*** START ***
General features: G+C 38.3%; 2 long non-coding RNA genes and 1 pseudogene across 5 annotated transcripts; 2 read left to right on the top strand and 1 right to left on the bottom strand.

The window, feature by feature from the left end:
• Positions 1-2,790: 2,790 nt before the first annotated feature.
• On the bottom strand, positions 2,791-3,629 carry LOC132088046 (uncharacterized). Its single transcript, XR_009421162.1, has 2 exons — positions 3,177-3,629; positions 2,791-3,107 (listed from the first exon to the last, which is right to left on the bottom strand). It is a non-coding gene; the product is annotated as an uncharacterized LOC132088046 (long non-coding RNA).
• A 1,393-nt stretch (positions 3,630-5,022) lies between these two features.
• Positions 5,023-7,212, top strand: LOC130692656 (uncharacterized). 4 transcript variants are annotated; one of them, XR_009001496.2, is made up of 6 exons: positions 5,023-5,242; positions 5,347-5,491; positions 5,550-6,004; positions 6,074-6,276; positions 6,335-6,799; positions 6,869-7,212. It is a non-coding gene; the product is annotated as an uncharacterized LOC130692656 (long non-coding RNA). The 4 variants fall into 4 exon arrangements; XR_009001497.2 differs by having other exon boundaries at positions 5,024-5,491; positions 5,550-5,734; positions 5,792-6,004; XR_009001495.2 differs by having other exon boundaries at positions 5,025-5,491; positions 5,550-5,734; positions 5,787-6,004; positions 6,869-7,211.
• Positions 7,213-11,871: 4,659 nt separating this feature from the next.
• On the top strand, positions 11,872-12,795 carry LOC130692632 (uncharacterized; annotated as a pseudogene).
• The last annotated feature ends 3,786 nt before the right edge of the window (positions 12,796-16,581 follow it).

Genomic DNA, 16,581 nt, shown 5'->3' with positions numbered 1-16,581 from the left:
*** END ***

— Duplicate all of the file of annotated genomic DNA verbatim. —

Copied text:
General features: G+C 38.3%; 2 long non-coding RNA genes and 1 pseudogene across 5 annotated transcripts; 2 read left to right on the top strand and 1 right to left on the bottom strand.

The window, feature by feature from the left end:
• Positions 1-2,790: 2,790 nt before the first annotated feature.
• On the bottom strand, positions 2,791-3,629 carry LOC132088046 (uncharacterized). Its single transcript, XR_009421162.1, has 2 exons — positions 3,177-3,629; positions 2,791-3,107 (listed from the first exon to the last, which is right to left on the bottom strand). It is a non-coding gene; the product is annotated as an uncharacterized LOC132088046 (long non-coding RNA).
• A 1,393-nt stretch (positions 3,630-5,022) lies between these two features.
• Positions 5,023-7,212, top strand: LOC130692656 (uncharacterized). 4 transcript variants are annotated; one of them, XR_009001496.2, is made up of 6 exons: positions 5,023-5,242; positions 5,347-5,491; positions 5,550-6,004; positions 6,074-6,276; positions 6,335-6,799; positions 6,869-7,212. It is a non-coding gene; the product is annotated as an uncharacterized LOC130692656 (long non-coding RNA). The 4 variants fall into 4 exon arrangements; XR_009001497.2 differs by having other exon boundaries at positions 5,024-5,491; positions 5,550-5,734; positions 5,792-6,004; XR_009001495.2 differs by having other exon boundaries at positions 5,025-5,491; positions 5,550-5,734; positions 5,787-6,004; positions 6,869-7,211.
• Positions 7,213-11,871: 4,659 nt separating this feature from the next.
• On the top strand, positions 11,872-12,795 carry LOC130692632 (uncharacterized; annotated as a pseudogene).
• The last annotated feature ends 3,786 nt before the right edge of the window (positions 12,796-16,581 follow it).

Genomic DNA, 16,581 nt, shown 5'->3' with positions numbered 1-16,581 from the left: